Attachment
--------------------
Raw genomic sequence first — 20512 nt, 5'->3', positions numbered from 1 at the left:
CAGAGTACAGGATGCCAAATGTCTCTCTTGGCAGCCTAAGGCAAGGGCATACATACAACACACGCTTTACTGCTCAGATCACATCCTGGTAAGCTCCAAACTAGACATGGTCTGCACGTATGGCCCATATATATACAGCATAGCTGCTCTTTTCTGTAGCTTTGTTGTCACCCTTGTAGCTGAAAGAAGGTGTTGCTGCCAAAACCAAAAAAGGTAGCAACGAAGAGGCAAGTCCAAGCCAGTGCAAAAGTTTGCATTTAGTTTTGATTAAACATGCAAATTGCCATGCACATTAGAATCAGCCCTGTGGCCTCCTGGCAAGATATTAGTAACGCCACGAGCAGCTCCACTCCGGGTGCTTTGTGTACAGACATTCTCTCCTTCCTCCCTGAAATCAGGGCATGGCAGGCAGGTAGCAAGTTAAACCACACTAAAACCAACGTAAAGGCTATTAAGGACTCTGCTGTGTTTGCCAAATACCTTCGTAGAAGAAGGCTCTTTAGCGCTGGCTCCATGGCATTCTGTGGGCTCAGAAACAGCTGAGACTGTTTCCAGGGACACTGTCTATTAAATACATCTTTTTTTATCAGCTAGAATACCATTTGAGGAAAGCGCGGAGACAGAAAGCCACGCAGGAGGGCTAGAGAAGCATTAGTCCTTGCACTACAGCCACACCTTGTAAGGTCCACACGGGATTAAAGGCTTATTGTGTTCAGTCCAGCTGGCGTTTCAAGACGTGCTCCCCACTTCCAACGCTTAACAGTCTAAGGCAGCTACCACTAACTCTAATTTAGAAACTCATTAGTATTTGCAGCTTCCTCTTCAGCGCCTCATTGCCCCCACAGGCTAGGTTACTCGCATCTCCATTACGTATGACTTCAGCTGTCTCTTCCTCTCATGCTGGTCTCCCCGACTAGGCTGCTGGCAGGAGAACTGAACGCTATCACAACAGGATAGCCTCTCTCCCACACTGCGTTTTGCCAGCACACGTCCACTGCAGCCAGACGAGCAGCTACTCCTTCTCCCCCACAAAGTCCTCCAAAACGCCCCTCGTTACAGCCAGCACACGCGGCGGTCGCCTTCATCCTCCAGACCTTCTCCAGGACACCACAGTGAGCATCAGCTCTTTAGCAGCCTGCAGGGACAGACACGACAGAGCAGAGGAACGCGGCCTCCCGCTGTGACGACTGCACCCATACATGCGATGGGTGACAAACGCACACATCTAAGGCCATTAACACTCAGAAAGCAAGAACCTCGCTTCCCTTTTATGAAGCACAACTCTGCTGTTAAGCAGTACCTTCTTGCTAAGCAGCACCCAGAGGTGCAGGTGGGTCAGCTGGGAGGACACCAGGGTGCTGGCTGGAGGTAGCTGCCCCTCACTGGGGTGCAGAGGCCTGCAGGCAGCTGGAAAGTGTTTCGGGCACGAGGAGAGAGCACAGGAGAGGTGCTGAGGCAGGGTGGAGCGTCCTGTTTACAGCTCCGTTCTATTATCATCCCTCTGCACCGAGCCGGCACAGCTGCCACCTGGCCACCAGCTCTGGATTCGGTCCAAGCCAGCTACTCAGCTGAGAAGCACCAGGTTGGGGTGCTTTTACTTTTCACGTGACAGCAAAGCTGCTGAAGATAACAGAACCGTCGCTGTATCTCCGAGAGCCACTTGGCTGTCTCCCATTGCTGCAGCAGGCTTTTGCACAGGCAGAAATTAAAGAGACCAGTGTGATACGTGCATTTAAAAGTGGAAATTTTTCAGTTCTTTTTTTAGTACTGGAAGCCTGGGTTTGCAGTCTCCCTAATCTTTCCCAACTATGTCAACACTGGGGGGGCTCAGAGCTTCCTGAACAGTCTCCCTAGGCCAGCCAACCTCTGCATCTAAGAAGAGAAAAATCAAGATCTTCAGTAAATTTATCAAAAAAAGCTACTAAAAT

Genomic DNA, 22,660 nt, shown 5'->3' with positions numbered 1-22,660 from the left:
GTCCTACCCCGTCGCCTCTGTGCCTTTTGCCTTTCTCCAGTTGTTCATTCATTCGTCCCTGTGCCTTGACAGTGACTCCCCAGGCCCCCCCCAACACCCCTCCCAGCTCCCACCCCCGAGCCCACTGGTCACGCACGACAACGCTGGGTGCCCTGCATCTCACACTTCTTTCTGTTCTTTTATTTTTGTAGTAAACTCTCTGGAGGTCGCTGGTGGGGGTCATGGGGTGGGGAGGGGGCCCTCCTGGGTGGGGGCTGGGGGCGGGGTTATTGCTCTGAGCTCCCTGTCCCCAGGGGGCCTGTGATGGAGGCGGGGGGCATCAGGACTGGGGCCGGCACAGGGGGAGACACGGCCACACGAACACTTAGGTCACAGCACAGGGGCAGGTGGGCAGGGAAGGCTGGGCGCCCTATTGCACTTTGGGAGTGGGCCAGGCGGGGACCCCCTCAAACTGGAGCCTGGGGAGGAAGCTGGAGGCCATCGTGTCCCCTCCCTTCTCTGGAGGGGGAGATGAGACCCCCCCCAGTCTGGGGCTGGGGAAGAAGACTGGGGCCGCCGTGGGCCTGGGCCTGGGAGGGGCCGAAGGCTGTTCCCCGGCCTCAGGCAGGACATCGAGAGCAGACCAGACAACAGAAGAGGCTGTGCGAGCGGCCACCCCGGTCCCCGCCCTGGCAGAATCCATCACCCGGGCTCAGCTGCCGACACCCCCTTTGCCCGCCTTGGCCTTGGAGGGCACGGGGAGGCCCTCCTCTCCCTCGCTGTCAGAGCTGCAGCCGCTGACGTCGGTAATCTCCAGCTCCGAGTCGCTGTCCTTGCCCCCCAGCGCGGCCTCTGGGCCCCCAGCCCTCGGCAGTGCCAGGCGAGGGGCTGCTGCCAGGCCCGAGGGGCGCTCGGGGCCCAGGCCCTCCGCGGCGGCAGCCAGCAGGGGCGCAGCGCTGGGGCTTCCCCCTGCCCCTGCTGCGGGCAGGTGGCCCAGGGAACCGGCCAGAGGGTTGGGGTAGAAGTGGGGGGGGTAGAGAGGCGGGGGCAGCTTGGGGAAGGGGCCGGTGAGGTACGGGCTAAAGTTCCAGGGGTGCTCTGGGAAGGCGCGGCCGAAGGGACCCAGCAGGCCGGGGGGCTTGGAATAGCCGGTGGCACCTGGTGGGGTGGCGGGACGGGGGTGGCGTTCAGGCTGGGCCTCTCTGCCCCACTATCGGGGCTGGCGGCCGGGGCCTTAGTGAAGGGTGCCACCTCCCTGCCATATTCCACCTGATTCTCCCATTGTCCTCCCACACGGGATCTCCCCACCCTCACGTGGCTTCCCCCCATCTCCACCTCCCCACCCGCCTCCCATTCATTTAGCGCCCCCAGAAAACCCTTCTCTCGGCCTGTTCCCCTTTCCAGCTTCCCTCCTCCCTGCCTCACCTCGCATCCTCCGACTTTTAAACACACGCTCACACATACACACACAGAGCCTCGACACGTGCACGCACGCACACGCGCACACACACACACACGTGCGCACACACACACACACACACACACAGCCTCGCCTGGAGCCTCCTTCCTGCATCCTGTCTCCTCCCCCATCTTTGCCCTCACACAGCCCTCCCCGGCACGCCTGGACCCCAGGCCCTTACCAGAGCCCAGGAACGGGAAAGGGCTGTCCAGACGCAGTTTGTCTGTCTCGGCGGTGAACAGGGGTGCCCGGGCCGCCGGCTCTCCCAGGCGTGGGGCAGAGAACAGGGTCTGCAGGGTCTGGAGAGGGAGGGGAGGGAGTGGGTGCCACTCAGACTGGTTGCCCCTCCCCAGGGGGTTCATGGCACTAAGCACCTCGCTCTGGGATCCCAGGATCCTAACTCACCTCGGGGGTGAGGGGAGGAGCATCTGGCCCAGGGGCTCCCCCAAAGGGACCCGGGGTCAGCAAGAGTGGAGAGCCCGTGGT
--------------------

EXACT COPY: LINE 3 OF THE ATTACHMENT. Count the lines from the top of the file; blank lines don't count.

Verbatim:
Genomic DNA, 22,660 nt, shown 5'->3' with positions numbered 1-22,660 from the left: